Comments on Due Diligencer’s “Buying SMCDC condo unit is not always fun” show that the non-issuance or delayed issuance of titles for fully paid condominium units is not a monopoly of SM Development Corp. A few wrote to say they have had similar experience with other developers.
But to be fair to these condo builders and sellers, the government regulators, such as the Bureau of Internal Revenue, the Land Registration Authority and the Housing and Land Use Regulatory Board could also have contributed to the delay in the issuance of titles. Whatever the problems are, condo unit buyers should be properly told.
Of course, SMDC and other property developers would never squeal on the inefficiency of government agencies for fear of antagonizing them. Imagine what could happen to their other projects if they persisted on proving themselves right about the inefficiency of government agencies.
San Miguel Corp. remains profitable despite its liabilities, which, as of June 30, 2015, stood at P845.992 billion – divided into non-current liabilities of P497.914 billion and current liabilities of P348.078 billion.
Despite these debts, SMC is able to pay interests on them. It said in a financial filing that its “interest expense and other financing charges” totaled P15.779 billion in the first six months of 2015, up 6.824 percent from P14.771 billion in the same period last year.
That’s one piece of good news as far as SMC is concerned. As far as accounting entries are concerned, the company remains in good financial health because the dividends due its preferred shares, of which it has many, come from retained earnings.
As of June 30, 2015, SMC had 1,346,406,667 preferred shares of various series and subseries. As part of the equity, preferred shares earn dividends that are taken from unappropriated retained earnings of P121.498 billion. At P1.50 per quarter, the company paid an estimate P2.02 billion, the holders of more than 1.346 billion preferred shares.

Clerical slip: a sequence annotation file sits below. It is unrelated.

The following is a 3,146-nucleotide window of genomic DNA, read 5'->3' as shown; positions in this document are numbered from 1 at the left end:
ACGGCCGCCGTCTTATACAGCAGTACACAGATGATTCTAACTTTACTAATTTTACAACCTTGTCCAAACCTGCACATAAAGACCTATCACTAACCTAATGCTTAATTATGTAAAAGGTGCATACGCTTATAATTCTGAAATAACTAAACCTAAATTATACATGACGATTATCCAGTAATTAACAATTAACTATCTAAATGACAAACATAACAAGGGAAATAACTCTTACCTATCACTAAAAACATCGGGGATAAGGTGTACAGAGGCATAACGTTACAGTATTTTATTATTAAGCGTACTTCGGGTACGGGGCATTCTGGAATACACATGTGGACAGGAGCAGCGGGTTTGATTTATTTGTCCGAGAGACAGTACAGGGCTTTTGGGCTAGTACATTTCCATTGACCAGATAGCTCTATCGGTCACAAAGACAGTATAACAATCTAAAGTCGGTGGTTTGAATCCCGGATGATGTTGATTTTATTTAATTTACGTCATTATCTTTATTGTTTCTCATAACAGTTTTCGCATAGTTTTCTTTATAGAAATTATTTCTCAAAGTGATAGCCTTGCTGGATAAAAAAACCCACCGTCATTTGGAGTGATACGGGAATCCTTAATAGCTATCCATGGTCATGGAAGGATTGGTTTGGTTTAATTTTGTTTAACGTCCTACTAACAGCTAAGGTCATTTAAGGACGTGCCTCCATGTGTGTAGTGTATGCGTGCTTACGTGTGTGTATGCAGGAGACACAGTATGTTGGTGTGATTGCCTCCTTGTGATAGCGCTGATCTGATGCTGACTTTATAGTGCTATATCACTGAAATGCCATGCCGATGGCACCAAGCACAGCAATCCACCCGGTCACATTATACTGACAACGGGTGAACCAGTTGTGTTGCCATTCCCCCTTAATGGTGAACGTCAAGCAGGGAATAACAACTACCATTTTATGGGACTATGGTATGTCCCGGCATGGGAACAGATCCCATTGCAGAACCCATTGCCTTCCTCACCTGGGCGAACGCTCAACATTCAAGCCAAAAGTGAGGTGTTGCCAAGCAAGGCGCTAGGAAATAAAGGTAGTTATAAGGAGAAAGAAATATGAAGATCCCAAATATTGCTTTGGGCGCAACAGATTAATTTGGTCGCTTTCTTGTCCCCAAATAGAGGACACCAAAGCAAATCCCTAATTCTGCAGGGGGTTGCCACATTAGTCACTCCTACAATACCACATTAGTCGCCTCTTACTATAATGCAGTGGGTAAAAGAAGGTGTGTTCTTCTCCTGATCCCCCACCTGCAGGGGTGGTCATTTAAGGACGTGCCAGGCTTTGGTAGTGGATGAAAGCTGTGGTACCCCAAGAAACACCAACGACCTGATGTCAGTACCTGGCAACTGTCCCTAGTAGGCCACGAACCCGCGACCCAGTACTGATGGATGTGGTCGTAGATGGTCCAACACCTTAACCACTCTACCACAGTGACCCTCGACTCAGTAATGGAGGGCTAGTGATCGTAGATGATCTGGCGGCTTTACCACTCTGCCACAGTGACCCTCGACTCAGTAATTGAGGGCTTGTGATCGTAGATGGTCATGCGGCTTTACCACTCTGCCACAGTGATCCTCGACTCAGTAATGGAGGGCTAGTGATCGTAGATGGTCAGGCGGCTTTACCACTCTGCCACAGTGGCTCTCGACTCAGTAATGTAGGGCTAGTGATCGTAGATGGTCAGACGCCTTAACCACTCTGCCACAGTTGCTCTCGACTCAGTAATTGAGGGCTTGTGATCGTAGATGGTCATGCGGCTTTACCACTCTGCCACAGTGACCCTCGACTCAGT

Anscor Consolidated Corp. (ASC) is a wholly owned subsidiary of A. Soriano Corp., the listed holding company of the Soriano family. But as a unit, it is also Anscor’s majority stockholder, owning 1.259 billion Anscor shares, or 50.36 percent of 2.5 billion outstanding shares.
The Soriano-owned ASC has accumulated shares in its parent company by buying them in the open market. The question is how then does the public qualify the relationship between the parent and the subsidiary?
Well, as far as Due Diligencer is concerned, ASC-held Anscor shares should be treated as treasury shares. That is the only way to classify them so that the public would not be misled in their analysis of the listed company’s ownership filings.
What Anscor has not publicly disclosed is the use of corporate funds by its unit. Did ASC buy all those Anscor shares using its mother company’s funds? It seems so because an entry under the stockholders’ equity shows P2.171 billion as the “cost of shares held by a subsidiary.” This acquisition cost translates to P1.724 per share.
The Sorianos are lucky because their acquisition of Anscor shares through ASC has paid off. On Friday, Anscor finished trading at P6.70, putting them ahead by P4.977 for gross profit of P6.266 billion, on paper, because they didn’t sell.
On Aug. 25, 2015, Manuel L. Lopez Jr., a member of the board of Rockwell Land Corp., bought 75,000 Rock shares at P1.50 apiece. The acquisition, which he made in three trades of 25,000 shares each, increased the number of Rock shares he owns to 75,001 shares, including one share he holds to qualify for election to the 11-man board. At Firday’s closing level of P1.60, he was ahead by 10 centavos.
Rodel A. Garcia, chief technology officer of Manila Water Co. raised his MWC holding to 503,600 shares after buying 1,000 WMC shares at P21.50 each on Aug. 25. At Friday’s close of P22.66, he gained P1.16 apiece, or 5.395 percent.
Manila Water recently declared P0.4075 per share dividend, with a record date of Aug. 26, payable on Sept. 9.